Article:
Medea to marry the Greek princess, Glauce, leaving Medea with two small
sons. As the nurse remarks in her opening monologue, Medea is not one to
take such a betrayal lightly. Although Medea is prostrate with bitter
grief and hoping to die as the play begins, the nurse knows how
murderous her mistress really is, and she fears for the safety of
Medea's sons. A common technique of Euripides is to use the opening
speech or section to explain the background of the action and to suggest
the climactic development.
Medea is a barbarian princess and sorceress who is accustomed to having
her own way in everything. Furthermore, as a barbarian she is free of
the restraints that civilization imposes. Jason is a Greek, subject to
law, rationality, and practical calculation. As a result, he seems cold
and indifferent, set beside Medea, who is a creature of passion. But
this is merely a surface appearance. Euripides exposes the inner layers
of their psyches with unflinching honesty in the course of the play.
As a woman of passion, Medea is wholly committed to Jason as the object
of her emotional life, whether in love or hate. When she loved Jason she
did not hesitate to kill her brother, betray her father and country, or
instigate Pelias' murder for Jason's sake. And she is equally amoral in
her hatred. The drama consists of the unfolding of her plans for revenge
and their ultimate execution. When Medea first appears on stage before a
chorus of sympathetic women, she is the image of the wronged woman, and
we feel pity for her. At the end of the play, after a bloodbath that
takes four lives and leaves Jason in total desolation, we feel only
These murders are as coldly calculated as any in Macbeth, and Medea
feels no penitence whatever. It is precisely the icy manner in which she
goes about the killings that inspires dread. She caters to Creon in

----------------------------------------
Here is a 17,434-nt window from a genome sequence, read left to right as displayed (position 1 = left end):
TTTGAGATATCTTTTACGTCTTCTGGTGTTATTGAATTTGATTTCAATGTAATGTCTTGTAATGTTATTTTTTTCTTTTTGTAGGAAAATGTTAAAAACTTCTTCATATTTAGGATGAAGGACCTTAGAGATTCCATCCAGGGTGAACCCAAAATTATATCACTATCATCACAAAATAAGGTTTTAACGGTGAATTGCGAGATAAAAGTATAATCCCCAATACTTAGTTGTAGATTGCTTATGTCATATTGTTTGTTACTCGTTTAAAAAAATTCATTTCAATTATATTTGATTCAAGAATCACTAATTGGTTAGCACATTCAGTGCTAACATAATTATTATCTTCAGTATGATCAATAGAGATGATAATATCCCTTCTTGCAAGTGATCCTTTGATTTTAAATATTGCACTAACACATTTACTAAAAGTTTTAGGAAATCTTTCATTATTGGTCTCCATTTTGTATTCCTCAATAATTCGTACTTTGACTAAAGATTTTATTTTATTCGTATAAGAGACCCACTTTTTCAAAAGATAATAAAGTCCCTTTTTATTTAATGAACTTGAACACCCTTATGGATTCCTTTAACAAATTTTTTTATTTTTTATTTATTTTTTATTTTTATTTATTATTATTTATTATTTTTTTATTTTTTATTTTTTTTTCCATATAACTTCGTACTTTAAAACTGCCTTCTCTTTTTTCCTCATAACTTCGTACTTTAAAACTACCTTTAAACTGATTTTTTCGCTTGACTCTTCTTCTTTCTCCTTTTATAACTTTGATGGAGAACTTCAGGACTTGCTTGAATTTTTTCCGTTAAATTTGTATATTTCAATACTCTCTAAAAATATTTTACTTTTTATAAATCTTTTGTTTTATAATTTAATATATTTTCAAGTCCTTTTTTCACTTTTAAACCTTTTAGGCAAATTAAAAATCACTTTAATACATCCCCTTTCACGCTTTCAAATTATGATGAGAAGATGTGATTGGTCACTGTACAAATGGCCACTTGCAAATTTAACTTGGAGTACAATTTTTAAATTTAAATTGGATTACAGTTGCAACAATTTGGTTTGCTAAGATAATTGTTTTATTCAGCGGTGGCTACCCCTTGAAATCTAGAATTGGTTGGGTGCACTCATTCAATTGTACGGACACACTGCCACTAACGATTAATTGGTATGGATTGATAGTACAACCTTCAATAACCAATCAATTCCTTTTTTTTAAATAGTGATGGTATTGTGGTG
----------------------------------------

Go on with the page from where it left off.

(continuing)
order to gain time to kill him and his daughter, Glauce. Medea plans to
kill Jason too, but when she sees Aegeus heartsick at being childless,
she determines to render Jason childless, wifeless, and friendless.
Medea pretends a reconciliation with Jason to slay Creon and Glauce in a
loathsome fashion. And then, after hesitating to kill her sons because
of temporary softness, she butchers them without mercy. Medea is a
practitioner of black magic, a cold-blooded murderess, and a total
monster; but under Euripides' spell we understand her.
The passion by which she lives makes her both subhuman and superhuman.
When Euripides finally has her escape in a dragon-drawn chariot through
the air, we come to realize that Medea is a piece of raw nature— female,
barbaric, violent, destructive, inhumanly powerful, and beyond all moral
standards. Jason becomes entangled with a force that crushes his dignity
and detachment, that tears his successes to tatters. At the end he is in
exactly the same position as Medea. Both are bereaved of mate, children,
and friends. Both are free to grow old without comfort. And both are
utterly empty inside, except that Jason is now filled with the same
burning hatred that possessed Medea.
This play operates on several levels. The antagonism between Jason and
Medea can be read as the enmity between man and woman, between
intelligence and passion, between civilization and barbarism, or between
man and nature. In each instance the woman, the passions, the barbarian,
the forces of nature—all embodied in Medea—have the power to turn and
reduce the masculine elements to nothing. Medea is a strong, depressing,
fearsome drama in which Euripides presents his vision of life as starkly
Translated by E. P. Coleridge
NURSE OF MEDEA
ATTENDANT ON HER CHILDREN
CHORUS OF CORINTHIAN WOMEN
CREON, King of Corinth
AEGEUS, King of Athens
Before MEDEA's house in Corinth, near the palace Of CREON. The NURSE
enters from the house.
Ah! Would to Heaven the good ship Argo ne'er had sped its course
to the Colchian land through the misty blue Symplegades, nor
ever in the glens of Pelion the pine been felled to furnish with
oars the chieftain's hands, who went to fetch the golden fleece
for Pelias; for then would my own mistress Medea never have
sailed to the turrets of Iolcos, her soul with love for Jason
smitten, nor would she have beguiled the daughters of Pelias to
slay their father and come to live here in the land of Corinth